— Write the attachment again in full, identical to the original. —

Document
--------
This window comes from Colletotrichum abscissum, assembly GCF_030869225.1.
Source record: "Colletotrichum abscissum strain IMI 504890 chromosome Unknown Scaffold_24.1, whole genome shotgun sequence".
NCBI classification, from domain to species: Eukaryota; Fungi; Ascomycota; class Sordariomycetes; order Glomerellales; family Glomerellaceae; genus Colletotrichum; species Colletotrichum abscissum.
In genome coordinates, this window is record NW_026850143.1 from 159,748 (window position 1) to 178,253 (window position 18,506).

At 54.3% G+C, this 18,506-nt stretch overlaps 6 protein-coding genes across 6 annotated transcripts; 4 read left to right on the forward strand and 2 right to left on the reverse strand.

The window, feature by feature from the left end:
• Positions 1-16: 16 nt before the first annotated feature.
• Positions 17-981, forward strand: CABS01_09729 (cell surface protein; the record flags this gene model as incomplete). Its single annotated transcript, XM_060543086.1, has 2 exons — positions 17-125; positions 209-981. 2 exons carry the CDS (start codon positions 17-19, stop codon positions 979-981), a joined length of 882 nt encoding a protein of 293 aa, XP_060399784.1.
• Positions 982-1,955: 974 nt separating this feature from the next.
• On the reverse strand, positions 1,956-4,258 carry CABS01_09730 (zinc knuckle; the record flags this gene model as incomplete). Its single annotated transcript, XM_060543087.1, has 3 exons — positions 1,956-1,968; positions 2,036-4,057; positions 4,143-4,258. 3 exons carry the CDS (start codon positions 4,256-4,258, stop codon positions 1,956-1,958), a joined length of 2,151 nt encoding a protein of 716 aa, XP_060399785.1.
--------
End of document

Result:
This window comes from Colletotrichum abscissum, assembly GCF_030869225.1.
Source record: "Colletotrichum abscissum strain IMI 504890 chromosome Unknown Scaffold_24.1, whole genome shotgun sequence".
NCBI classification, from domain to species: Eukaryota; Fungi; Ascomycota; class Sordariomycetes; order Glomerellales; family Glomerellaceae; genus Colletotrichum; species Colletotrichum abscissum.
In genome coordinates, this window is record NW_026850143.1 from 159,748 (window position 1) to 178,253 (window position 18,506).

At 54.3% G+C, this 18,506-nt stretch overlaps 6 protein-coding genes across 6 annotated transcripts; 4 read left to right on the forward strand and 2 right to left on the reverse strand.

The window, feature by feature from the left end:
• Positions 1-16: 16 nt before the first annotated feature.
• Positions 17-981, forward strand: CABS01_09729 (cell surface protein; the record flags this gene model as incomplete). Its single annotated transcript, XM_060543086.1, has 2 exons — positions 17-125; positions 209-981. 2 exons carry the CDS (start codon positions 17-19, stop codon positions 979-981), a joined length of 882 nt encoding a protein of 293 aa, XP_060399784.1.
• Positions 982-1,955: 974 nt separating this feature from the next.
• On the reverse strand, positions 1,956-4,258 carry CABS01_09730 (zinc knuckle; the record flags this gene model as incomplete). Its single annotated transcript, XM_060543087.1, has 3 exons — positions 1,956-1,968; positions 2,036-4,057; positions 4,143-4,258. 3 exons carry the CDS (start codon positions 4,256-4,258, stop codon positions 1,956-1,958), a joined length of 2,151 nt encoding a protein of 716 aa, XP_060399785.1.